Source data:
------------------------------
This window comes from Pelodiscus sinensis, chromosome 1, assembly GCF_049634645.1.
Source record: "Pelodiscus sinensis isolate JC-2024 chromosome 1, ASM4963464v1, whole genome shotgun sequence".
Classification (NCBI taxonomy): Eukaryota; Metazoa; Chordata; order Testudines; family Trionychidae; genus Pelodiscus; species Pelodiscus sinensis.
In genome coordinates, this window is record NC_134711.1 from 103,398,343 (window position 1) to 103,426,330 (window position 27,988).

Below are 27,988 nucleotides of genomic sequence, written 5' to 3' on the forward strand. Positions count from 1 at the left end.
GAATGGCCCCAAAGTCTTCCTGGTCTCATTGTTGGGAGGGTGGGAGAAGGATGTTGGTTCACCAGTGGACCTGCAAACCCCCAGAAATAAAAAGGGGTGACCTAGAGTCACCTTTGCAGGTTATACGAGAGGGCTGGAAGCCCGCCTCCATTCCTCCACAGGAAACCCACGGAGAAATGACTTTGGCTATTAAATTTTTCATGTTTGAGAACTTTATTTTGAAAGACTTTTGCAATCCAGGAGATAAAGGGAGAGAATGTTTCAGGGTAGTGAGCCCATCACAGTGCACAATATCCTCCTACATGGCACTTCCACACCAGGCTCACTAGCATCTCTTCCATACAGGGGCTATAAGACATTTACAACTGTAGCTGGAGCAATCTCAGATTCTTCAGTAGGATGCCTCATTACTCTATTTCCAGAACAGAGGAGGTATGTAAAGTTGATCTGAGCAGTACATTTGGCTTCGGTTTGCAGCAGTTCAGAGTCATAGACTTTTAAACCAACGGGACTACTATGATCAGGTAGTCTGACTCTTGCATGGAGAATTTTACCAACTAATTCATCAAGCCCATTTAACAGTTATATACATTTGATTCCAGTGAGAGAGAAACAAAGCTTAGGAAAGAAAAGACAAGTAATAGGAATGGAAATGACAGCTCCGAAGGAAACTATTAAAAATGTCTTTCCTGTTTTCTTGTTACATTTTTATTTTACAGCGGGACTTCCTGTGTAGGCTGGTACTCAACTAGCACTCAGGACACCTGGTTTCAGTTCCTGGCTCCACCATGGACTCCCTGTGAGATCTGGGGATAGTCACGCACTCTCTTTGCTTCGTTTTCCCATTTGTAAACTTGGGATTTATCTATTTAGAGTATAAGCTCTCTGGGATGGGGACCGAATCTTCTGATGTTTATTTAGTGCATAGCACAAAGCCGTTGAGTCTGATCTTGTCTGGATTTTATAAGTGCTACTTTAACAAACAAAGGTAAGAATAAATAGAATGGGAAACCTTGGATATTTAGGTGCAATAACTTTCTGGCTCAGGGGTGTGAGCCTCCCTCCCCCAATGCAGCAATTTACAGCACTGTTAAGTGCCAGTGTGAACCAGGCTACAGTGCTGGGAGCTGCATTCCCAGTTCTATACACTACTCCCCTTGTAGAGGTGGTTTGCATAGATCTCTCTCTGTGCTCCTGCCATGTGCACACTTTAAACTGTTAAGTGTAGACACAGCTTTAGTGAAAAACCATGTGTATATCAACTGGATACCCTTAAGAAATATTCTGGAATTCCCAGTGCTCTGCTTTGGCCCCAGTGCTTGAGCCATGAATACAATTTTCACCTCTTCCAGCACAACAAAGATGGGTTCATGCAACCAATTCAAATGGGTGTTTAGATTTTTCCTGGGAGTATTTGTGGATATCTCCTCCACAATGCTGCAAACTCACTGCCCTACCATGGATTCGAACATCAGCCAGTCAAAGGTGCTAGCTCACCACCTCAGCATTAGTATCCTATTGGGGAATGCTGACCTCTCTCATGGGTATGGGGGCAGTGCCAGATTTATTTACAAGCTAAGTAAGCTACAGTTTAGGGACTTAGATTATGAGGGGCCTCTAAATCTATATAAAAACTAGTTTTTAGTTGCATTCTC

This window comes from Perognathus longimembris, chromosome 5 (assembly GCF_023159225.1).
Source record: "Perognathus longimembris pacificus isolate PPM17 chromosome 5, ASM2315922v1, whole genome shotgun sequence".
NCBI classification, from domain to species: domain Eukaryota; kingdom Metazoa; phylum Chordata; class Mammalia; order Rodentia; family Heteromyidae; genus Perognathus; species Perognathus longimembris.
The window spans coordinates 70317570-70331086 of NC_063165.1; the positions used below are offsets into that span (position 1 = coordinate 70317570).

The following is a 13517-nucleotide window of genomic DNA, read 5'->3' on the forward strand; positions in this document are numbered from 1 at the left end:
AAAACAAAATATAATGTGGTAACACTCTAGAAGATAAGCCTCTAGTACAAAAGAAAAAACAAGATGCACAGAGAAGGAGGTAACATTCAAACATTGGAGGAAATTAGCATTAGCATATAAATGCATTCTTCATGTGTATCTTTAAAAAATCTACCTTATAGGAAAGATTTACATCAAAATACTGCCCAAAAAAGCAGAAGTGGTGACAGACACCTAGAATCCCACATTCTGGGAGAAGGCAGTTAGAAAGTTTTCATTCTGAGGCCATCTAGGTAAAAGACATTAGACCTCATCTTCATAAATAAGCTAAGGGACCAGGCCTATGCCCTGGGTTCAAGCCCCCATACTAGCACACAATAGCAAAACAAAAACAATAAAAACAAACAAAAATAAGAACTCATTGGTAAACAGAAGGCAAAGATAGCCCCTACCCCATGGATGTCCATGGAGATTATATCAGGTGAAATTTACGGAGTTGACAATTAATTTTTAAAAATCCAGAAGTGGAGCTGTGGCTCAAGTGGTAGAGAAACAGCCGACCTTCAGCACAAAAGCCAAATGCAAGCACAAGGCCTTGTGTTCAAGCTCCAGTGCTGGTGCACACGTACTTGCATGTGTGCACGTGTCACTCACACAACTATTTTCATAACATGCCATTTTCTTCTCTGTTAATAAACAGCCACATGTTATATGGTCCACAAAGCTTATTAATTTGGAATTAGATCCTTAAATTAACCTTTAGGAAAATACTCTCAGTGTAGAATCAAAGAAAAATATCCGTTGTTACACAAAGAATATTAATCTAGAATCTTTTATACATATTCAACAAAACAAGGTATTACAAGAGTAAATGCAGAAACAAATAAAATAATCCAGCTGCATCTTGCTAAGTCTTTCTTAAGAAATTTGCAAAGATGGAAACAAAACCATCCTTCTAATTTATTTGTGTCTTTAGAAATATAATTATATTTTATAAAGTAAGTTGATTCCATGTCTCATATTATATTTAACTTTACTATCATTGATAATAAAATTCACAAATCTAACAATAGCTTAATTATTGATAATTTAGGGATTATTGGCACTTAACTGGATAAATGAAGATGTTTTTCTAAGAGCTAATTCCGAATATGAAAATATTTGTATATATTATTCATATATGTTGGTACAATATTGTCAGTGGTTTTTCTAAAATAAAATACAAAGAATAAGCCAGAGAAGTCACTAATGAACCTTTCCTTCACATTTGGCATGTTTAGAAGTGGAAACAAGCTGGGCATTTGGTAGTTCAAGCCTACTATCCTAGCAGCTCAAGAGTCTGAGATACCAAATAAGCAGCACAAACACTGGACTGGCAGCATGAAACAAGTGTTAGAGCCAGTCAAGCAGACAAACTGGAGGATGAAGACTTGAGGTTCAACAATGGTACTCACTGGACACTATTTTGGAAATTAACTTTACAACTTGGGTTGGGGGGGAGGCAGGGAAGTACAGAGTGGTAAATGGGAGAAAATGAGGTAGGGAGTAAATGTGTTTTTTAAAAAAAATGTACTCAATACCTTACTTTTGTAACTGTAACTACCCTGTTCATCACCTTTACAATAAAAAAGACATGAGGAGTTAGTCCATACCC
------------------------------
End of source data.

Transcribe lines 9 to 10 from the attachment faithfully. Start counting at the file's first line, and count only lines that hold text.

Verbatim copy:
NCBI classification, from domain to species: domain Eukaryota; kingdom Metazoa; phylum Chordata; class Mammalia; order Rodentia; family Heteromyidae; genus Perognathus; species Perognathus longimembris.
The window spans coordinates 70317570-70331086 of NC_063165.1; the positions used below are offsets into that span (position 1 = coordinate 70317570).